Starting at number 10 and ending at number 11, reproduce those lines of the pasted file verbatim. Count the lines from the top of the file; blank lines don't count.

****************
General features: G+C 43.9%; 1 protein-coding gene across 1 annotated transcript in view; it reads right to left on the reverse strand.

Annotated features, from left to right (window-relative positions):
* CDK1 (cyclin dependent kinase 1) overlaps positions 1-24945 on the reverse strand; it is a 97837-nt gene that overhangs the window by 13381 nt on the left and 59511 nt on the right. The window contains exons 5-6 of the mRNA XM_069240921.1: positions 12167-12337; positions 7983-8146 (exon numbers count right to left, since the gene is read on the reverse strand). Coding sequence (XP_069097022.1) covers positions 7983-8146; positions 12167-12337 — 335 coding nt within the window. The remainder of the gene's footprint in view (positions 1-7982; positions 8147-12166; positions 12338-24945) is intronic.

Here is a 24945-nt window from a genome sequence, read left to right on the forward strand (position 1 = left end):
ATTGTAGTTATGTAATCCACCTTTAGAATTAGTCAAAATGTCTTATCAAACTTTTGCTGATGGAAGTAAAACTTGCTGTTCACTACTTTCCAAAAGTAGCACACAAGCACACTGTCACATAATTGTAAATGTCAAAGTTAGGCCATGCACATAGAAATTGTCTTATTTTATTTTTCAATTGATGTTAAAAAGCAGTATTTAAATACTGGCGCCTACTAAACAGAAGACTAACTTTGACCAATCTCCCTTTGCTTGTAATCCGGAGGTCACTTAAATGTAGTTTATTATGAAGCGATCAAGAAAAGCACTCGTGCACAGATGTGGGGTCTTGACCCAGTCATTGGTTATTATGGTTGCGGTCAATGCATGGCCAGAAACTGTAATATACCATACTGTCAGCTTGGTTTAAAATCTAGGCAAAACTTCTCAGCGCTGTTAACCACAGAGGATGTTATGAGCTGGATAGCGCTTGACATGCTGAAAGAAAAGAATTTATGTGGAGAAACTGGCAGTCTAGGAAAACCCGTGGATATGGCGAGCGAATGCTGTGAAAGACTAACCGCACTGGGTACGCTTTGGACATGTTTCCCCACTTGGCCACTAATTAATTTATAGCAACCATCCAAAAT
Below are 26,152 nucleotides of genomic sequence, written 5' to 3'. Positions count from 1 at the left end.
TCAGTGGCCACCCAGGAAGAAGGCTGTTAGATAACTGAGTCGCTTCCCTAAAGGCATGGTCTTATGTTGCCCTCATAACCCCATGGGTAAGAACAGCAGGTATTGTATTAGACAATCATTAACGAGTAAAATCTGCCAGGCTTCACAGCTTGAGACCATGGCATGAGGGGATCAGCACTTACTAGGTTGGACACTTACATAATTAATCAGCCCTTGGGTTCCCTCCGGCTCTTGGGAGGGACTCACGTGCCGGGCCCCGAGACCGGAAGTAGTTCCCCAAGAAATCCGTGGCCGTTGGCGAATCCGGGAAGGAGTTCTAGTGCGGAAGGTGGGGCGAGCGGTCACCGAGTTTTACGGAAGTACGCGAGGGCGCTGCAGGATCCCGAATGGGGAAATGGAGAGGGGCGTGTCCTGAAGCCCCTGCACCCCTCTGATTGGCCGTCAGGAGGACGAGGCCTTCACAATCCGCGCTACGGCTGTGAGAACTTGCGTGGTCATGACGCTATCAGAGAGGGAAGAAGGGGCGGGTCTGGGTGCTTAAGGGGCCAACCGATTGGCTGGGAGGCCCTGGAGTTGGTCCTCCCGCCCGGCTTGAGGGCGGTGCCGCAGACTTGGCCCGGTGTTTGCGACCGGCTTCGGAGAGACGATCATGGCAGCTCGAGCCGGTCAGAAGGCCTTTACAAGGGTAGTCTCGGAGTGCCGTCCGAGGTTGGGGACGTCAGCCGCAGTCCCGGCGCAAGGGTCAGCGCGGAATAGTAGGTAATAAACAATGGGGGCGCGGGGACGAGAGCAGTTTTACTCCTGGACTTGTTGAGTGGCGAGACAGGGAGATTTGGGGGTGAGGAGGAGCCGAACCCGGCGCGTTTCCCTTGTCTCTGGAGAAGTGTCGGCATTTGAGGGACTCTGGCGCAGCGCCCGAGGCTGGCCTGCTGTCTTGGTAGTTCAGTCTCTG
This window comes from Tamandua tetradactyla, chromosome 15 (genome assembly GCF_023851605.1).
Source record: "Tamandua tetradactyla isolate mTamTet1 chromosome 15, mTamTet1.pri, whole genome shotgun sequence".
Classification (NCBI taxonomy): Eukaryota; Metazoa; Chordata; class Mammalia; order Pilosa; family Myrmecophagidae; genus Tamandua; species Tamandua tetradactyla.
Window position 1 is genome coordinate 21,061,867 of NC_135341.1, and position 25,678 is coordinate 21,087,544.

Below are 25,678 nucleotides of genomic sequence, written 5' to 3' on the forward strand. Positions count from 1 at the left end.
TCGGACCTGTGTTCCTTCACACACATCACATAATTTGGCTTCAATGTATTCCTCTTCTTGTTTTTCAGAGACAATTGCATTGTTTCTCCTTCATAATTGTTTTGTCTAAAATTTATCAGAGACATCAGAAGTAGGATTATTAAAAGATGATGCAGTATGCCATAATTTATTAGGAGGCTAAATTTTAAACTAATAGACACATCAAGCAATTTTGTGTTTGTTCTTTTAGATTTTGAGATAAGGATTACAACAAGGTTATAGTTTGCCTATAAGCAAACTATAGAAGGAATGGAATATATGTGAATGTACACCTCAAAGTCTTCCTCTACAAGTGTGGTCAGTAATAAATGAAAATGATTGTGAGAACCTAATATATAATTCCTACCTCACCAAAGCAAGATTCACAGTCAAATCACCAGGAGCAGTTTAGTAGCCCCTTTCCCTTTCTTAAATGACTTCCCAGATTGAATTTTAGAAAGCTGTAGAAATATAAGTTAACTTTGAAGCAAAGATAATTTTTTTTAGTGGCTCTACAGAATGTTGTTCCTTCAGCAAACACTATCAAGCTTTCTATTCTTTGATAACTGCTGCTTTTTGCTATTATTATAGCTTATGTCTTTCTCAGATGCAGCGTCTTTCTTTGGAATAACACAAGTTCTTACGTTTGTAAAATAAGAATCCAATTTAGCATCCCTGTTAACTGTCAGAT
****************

Classification (NCBI taxonomy): Eukaryota; Metazoa; Chordata; class Mammalia; order Pilosa; family Myrmecophagidae; genus Tamandua; species Tamandua tetradactyla.
Window position 1 is genome coordinate 21,061,867 of NC_135341.1, and position 25,678 is coordinate 21,087,544.